Cul de Sac
bowl of cereal floats the rooms of a white house
red hibiscus shrouds the mailbox.
keeper of the bowl squints to the mirror, sighs,
his necktie, crimping an over zealous knot.
The woman with the vast
spreading tree stopped sleeping days ago.
barks because it is Friday, and in the pond
the Spanish style house, those koi fish swim.
have no choice, but they seem happy
the light that dances from so many leaves.
She sits in the leather
armchair, eyes fixed on the white blinds.
best wishes, vehicles slide quietly in reverse from
driveways! , leaving resentment or desire at their porches.
women pair that love each other, appear from the red brick house
obedient dogs once the hurly burly’s done.
fuzz the quiet of the cul-de-sac as they tame their evergreen lawn,
edge it and gloss it mint fresh with a sprinkler.
Strips of light, bleach her
Squirrels and! cicadas seem to hold their breath until the sun warms
them to explore trunks and branches, tell the world
is too hot to talk except to warn of lazy cats cooking
the cycads and gingers, joyously ignorant of the young man
lives in the deep shade with his half shaved yard,
half-shaved freckled face that wakes to a hangover
soft wheels of the mail van, slipping secretly past the house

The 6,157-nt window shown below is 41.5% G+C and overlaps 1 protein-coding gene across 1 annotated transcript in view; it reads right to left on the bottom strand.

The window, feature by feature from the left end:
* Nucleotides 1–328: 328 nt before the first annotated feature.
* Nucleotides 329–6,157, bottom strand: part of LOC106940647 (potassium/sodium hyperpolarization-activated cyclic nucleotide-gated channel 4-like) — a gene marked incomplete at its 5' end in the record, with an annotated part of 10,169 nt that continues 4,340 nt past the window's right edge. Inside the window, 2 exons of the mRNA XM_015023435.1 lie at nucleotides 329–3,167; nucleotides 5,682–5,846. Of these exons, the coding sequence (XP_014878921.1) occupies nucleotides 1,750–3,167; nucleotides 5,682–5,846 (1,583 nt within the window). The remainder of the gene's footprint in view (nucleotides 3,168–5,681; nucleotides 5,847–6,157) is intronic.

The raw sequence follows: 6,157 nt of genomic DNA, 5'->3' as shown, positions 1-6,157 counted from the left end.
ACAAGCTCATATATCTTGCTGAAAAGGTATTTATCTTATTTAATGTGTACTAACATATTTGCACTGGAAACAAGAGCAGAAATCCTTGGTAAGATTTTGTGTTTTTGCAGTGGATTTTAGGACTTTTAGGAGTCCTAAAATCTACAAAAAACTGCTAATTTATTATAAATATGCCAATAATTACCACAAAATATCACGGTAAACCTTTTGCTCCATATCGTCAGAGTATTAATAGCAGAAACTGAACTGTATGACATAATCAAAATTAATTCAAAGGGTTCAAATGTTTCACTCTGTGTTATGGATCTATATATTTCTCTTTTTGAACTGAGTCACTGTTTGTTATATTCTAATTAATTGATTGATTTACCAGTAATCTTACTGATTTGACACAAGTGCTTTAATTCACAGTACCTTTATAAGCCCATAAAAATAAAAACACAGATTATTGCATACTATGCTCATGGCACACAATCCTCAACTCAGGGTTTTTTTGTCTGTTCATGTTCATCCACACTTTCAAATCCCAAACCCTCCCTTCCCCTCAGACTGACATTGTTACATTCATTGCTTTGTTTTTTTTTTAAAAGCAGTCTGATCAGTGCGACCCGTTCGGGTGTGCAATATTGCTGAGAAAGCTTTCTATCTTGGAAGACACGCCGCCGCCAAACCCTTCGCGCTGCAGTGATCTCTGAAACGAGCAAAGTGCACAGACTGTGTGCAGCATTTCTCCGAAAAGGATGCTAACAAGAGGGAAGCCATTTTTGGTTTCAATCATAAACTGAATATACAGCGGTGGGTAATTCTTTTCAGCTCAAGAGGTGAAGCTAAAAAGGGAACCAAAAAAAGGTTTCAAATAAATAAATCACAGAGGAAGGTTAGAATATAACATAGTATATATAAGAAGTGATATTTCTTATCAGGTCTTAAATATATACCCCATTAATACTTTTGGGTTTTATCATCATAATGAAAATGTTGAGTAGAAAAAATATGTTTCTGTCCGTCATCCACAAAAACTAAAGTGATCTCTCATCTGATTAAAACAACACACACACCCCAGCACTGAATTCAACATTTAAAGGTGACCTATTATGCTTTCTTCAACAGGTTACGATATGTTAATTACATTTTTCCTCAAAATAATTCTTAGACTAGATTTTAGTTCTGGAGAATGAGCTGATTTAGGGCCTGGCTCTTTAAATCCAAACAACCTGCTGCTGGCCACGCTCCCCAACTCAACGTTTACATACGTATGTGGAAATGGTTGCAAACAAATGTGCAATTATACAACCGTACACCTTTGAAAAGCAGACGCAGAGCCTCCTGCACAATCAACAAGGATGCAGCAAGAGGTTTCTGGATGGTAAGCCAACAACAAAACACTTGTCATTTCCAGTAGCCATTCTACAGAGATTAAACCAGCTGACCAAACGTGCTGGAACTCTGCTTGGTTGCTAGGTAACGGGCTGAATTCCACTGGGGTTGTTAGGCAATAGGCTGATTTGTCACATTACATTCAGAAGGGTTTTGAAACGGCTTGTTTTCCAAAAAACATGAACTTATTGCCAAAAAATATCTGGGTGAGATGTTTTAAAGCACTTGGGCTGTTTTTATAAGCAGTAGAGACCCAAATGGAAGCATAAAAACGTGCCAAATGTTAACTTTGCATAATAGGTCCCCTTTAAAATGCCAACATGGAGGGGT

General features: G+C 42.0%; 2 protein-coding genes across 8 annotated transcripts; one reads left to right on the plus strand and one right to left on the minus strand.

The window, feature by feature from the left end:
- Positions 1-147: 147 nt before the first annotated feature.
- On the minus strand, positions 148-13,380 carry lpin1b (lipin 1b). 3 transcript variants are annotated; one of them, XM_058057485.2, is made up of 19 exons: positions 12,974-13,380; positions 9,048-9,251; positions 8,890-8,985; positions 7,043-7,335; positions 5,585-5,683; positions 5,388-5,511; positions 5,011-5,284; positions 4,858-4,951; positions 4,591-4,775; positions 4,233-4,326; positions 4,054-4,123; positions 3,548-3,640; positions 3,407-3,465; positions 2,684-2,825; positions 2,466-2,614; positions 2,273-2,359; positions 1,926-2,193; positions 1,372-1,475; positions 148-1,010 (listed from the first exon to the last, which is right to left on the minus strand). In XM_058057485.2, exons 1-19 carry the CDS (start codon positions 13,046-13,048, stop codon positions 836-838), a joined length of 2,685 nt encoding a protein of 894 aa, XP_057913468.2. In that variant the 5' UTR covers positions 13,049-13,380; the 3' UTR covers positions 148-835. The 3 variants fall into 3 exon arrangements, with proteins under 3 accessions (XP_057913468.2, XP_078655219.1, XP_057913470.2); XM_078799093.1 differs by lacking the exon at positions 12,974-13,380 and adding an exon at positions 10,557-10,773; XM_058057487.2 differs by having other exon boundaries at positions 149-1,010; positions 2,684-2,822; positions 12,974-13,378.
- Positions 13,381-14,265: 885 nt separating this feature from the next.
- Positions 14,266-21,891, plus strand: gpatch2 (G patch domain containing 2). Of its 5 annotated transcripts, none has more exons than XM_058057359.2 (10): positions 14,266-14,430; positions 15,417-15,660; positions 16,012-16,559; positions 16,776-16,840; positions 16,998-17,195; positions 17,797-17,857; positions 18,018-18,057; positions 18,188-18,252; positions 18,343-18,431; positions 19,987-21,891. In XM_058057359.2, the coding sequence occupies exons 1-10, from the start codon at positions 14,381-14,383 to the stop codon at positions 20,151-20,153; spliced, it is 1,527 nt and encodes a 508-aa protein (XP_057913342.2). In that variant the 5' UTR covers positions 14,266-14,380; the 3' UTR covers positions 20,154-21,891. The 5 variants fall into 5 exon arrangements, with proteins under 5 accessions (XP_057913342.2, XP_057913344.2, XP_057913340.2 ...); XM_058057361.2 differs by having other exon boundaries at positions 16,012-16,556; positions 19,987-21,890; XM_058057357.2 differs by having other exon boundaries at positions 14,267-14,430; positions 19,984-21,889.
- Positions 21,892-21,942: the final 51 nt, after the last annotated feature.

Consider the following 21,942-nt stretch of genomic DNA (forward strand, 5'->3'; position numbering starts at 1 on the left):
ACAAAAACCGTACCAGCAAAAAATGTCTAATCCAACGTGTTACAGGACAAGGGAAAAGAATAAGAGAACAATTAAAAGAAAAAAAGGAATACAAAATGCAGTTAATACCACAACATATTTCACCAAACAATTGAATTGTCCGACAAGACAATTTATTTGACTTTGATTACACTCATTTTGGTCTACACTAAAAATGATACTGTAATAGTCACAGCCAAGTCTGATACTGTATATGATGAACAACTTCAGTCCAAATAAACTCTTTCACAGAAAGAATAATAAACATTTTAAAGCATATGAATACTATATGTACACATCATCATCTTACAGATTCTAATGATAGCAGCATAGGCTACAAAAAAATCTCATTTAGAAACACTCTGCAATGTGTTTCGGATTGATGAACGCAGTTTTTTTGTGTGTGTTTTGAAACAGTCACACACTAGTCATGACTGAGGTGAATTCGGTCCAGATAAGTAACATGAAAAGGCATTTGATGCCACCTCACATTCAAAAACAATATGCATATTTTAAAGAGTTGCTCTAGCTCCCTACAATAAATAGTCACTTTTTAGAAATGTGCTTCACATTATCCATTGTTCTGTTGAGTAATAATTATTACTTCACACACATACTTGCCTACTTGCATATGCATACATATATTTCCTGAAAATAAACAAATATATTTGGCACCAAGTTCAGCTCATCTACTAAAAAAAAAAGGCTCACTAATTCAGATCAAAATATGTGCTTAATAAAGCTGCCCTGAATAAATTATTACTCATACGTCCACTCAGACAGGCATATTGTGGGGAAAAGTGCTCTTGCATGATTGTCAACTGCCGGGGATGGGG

toilet rolled last month.
The woman on the television
explains how to transform a coffin with collage.
like bandits, three men with mowers and blowers
long blades of grass from the lawn that struggles
the dark cover of a southern magnolia.
leave with their booty, unchallenged.
still as a mountain lake then.
ticks somewhere, to the rhythm of one or two beating hearts.
She couldn’t keep up. She
gave up tapping time - days ago.
The Precarious Nature of Happiness
sired Florence, a headstrong girl with lips too often down-turned, for
she rued the day she showed her back to wise advice, wedded a petty
thief with a rodent face who fathered her only son Robert. He hugged the
bare walls of an orphanage and scratched the skirting like a mouse, for